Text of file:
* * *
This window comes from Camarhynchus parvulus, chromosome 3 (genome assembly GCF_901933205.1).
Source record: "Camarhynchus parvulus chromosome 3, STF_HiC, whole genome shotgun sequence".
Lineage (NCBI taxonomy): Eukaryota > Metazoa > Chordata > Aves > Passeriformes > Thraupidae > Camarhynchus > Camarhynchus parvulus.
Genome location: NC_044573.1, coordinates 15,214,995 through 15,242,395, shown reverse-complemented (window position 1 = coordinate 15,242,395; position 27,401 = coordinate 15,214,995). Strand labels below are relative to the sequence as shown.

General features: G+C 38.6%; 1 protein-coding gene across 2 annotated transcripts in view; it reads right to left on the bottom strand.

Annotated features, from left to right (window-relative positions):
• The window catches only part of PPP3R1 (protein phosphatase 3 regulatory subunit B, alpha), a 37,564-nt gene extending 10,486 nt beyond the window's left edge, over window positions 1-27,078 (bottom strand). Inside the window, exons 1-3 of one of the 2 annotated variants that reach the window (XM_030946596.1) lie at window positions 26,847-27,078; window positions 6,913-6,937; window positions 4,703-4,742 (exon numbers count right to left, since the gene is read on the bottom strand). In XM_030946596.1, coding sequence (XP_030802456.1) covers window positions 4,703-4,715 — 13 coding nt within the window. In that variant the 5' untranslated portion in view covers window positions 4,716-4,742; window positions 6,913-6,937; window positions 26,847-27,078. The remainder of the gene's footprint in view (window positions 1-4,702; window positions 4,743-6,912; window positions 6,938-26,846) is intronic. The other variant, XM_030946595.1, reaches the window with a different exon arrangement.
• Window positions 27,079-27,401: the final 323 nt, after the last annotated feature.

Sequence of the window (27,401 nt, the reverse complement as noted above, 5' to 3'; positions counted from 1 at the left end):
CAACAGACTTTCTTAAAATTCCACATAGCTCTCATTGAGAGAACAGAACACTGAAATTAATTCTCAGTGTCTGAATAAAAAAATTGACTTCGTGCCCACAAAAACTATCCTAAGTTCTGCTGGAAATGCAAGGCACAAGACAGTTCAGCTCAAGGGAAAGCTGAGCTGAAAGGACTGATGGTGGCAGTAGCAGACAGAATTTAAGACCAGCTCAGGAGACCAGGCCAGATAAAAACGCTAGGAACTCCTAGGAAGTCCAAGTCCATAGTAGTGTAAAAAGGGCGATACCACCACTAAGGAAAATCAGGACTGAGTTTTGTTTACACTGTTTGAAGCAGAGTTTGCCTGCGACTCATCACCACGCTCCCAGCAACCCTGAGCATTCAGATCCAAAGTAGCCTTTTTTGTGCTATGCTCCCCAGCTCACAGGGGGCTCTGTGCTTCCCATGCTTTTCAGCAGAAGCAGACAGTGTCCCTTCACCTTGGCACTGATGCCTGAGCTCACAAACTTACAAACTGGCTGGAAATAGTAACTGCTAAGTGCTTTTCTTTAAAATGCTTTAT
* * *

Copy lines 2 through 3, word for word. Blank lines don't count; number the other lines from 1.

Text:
Source record: "Camarhynchus parvulus chromosome 3, STF_HiC, whole genome shotgun sequence".
Lineage (NCBI taxonomy): Eukaryota > Metazoa > Chordata > Aves > Passeriformes > Thraupidae > Camarhynchus > Camarhynchus parvulus.